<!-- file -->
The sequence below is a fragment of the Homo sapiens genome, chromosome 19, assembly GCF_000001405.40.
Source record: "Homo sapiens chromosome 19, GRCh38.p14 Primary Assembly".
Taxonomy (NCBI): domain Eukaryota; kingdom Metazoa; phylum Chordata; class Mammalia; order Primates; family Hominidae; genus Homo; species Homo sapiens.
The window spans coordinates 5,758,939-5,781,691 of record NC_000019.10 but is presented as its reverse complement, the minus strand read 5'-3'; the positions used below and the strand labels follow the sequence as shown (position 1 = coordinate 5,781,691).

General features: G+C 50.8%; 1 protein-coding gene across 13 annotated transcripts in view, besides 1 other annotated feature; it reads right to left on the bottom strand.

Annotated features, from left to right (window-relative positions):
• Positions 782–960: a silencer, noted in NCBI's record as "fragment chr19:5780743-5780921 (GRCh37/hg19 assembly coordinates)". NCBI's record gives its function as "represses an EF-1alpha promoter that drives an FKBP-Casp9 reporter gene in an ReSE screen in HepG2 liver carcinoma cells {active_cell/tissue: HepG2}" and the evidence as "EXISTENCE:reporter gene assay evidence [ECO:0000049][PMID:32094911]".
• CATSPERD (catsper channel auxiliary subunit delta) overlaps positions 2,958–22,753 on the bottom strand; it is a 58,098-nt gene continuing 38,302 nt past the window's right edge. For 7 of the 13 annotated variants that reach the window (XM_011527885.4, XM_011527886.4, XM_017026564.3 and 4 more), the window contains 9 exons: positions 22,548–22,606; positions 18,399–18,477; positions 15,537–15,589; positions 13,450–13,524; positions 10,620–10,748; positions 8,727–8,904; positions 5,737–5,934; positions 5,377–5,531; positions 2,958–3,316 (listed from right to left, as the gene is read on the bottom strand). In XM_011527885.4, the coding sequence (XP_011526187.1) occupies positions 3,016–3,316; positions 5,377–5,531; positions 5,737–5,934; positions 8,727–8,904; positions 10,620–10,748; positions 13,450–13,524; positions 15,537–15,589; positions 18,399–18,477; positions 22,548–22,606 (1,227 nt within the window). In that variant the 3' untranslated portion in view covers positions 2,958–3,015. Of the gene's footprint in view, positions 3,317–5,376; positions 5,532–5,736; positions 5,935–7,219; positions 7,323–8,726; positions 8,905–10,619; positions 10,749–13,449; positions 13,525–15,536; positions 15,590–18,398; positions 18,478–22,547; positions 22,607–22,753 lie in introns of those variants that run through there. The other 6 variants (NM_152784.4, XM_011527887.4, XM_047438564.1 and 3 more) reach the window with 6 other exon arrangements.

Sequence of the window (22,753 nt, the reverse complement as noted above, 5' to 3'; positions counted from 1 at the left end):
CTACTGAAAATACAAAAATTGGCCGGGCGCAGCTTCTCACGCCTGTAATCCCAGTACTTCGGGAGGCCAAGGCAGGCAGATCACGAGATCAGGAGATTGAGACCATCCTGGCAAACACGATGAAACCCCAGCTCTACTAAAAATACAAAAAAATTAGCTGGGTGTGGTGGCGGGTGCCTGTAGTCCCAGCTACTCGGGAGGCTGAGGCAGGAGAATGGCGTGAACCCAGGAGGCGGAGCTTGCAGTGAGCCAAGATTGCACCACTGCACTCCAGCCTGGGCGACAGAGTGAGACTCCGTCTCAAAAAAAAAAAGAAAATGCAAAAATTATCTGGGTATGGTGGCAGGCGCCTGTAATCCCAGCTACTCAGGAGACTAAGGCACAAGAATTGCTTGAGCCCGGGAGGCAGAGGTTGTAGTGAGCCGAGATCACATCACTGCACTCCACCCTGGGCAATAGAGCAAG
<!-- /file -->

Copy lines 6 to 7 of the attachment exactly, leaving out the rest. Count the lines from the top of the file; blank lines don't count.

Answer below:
Annotated features, from left to right (window-relative positions):
• Positions 782–960: a silencer, noted in NCBI's record as "fragment chr19:5780743-5780921 (GRCh37/hg19 assembly coordinates)". NCBI's record gives its function as "represses an EF-1alpha promoter that drives an FKBP-Casp9 reporter gene in an ReSE screen in HepG2 liver carcinoma cells {active_cell/tissue: HepG2}" and the evidence as "EXISTENCE:reporter gene assay evidence [ECO:0000049][PMID:32094911]".